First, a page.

Another Diagnosis & potential surgery

Another Diagnosis & potential surgery

A lot has been going on with the new year and getting appointments set up, doctors seen and making sure all supplies for John have been properly ordered. So I have spent a lot of time on the phone. Some days I feel like I am slowly losing it but I know I have to be strong, “Trach Mom Strong”. I have been coloring a lot with gel pens and adult coloring books (mandalas, flowers, etc) to help keep me calm and chilled while on long phone calls, also a way to unwind from my daily events. Sometimes I will go for a walk, plugging in my headphones and just moving to the beat of the music helps clear my head. Just those little things help me be able to just breathe and have some quiet me time.

GI:

Nothing really new to report except that John has fallen off his own curve a little so we are increasing his cyproheptadine to increase his appetite. Also switching reflux meds from Nexium to Zantac. Follow up in 6 months.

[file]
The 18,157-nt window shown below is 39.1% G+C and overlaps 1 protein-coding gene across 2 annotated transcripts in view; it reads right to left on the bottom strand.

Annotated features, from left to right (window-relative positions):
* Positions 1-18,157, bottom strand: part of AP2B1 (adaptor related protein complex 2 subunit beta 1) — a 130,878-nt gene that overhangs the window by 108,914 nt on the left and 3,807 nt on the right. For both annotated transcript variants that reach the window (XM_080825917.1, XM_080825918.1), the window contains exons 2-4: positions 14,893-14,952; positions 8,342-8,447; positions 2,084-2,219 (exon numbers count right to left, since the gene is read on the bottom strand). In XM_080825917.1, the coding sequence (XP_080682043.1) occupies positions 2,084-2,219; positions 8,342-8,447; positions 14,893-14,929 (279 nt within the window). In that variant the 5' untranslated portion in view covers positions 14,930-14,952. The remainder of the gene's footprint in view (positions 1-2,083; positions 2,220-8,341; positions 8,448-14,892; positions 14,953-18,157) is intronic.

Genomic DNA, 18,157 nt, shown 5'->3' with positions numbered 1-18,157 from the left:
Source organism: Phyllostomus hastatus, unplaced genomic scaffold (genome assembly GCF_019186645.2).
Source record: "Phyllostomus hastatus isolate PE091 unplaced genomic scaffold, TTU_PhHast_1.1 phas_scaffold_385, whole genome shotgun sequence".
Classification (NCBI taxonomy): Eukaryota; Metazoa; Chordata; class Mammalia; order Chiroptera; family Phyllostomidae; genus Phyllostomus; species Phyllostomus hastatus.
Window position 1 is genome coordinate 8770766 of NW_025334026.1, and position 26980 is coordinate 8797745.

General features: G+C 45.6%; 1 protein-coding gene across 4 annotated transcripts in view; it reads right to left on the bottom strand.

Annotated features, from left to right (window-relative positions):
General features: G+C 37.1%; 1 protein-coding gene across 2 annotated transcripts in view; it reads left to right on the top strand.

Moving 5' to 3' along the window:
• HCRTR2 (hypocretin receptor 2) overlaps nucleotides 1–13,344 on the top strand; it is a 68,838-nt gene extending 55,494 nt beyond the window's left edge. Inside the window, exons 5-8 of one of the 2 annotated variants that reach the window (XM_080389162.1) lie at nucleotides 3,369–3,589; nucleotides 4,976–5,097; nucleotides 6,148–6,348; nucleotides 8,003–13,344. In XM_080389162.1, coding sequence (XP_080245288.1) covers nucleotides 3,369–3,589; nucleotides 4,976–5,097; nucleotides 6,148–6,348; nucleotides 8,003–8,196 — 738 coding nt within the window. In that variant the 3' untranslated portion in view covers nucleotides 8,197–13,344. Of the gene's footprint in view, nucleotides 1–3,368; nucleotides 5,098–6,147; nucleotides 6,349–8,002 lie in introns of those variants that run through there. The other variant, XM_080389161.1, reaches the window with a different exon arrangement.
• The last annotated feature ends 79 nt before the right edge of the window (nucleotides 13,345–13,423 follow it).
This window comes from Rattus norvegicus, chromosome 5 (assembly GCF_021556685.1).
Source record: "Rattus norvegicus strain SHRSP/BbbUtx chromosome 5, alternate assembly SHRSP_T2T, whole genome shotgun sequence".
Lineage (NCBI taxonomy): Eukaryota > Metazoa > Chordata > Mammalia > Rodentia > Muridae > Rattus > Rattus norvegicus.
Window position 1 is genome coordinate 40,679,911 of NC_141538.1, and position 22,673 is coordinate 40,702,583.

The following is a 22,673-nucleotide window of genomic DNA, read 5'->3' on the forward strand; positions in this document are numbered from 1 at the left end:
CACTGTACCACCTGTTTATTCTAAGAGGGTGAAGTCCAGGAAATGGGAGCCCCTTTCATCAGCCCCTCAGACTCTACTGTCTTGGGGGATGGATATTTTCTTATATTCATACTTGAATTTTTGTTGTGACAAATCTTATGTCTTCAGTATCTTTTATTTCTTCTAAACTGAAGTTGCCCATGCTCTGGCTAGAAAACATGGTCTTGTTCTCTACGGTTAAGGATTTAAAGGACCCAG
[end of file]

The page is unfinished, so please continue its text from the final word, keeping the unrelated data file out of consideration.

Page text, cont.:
Orthopedist:

So our big follow up with Dr. Souder, orthopedist, was done just Wednesday.

We did x-rays of John’s legs to check on his knock knees, and bone growth since we saw Dr. Souder a year ago. John’s knock knees have not gotten any better. So there was a discussion of a surgery that is done at the age of 5-6 years of age. There is a metal plate that is placed on the inner part of his knee at the growth plate. That will stop it from growing some while the outer part is allowed to catch up.  We will follow up next year with Dr. Souder to have a follow-up x-ray and check how his knees are progressing and discuss the surgery more then.

While we were there I did mention about the ACL issue with Catel-Manzke Syndrome. Great news!!!! He did confirm John does have ACL’s. As in if they are fully functional, that is something we will just monitor while John grows to make sure they do not give any issues to him. As in a surgery to fix any issues with ACL, we were told that would not be till he is a lot older. So it is just a waiting game, unfortunately.